ABSTRACT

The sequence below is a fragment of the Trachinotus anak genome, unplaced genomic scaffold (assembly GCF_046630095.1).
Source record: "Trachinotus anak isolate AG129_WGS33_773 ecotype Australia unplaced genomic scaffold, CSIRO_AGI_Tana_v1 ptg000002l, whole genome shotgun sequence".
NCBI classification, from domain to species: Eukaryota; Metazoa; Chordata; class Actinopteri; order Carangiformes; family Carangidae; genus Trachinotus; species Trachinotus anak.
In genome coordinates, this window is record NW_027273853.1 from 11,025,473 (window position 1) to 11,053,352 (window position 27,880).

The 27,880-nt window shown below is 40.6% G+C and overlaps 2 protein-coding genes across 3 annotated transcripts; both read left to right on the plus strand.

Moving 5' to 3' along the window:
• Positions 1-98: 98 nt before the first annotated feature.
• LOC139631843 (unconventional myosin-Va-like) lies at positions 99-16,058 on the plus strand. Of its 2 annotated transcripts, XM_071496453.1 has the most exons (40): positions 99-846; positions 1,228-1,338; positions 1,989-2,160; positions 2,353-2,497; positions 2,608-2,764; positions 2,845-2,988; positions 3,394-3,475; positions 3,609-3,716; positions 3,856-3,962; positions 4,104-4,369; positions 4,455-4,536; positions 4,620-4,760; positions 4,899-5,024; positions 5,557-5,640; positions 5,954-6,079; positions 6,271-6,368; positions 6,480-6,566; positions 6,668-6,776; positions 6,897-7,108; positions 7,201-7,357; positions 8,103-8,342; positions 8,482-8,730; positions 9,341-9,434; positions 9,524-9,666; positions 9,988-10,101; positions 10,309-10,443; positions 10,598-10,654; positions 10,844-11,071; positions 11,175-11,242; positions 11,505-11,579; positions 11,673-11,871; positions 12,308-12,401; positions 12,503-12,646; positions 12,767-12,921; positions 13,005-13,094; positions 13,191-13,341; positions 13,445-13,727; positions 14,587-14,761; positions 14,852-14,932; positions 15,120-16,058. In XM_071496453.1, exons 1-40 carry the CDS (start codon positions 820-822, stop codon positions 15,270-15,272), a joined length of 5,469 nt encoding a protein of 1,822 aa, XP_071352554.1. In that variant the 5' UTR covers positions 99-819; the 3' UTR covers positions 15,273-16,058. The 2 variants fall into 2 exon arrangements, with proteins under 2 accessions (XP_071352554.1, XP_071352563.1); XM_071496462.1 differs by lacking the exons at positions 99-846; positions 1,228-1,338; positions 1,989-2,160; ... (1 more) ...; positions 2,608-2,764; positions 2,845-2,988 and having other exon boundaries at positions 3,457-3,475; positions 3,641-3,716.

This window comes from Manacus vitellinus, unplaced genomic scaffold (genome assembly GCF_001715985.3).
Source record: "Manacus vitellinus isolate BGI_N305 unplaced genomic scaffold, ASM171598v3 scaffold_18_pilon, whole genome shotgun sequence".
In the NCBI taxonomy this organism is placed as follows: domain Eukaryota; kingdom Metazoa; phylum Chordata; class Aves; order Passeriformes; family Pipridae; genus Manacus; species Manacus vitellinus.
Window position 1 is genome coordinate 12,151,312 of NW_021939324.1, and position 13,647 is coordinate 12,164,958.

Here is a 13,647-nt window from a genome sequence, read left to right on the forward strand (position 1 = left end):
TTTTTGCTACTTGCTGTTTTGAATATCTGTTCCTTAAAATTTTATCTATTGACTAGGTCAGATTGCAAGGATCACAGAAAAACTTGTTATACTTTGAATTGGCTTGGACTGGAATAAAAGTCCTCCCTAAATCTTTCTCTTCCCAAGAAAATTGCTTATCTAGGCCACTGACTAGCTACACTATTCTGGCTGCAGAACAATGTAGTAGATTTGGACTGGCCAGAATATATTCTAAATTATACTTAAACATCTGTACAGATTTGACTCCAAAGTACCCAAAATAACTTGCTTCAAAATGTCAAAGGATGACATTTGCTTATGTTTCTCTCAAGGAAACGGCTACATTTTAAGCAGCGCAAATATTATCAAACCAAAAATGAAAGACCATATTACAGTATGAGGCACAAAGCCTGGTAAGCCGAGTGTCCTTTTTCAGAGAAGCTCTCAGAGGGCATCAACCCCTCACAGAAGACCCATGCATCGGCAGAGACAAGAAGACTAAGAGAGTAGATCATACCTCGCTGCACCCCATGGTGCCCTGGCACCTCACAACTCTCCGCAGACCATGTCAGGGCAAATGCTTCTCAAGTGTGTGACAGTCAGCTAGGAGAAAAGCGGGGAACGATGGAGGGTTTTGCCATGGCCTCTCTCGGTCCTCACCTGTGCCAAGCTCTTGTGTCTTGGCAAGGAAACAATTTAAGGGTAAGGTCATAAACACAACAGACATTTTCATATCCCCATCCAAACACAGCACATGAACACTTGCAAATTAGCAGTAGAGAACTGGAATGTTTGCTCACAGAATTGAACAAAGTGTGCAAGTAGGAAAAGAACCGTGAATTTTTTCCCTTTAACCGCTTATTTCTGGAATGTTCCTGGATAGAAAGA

This article concerns the 1688 Germantown Friends’ Protest Against Slavery. The document was written and signed by Francis Daniel Pastorius and three like-minded Quakers. Pastorius’s protest sparked early abolitionist debate in the American colonies, leading to other antislavery protests, such as Cadwalader Morgan’s and George Keith’s protests in the following decade. The Protest is a key example of early American diplomacy as it saw slavery as a contentious point with the potential to damage the new colony’s relationship with Europe and subsequent immigration. The Protest was not initially successful, garnering little response from contemporary Quakers. However, its long-term influence has provided the path for abolitionist legislation in the late 1700s and led to the shunning of pro-slavery Quakers.

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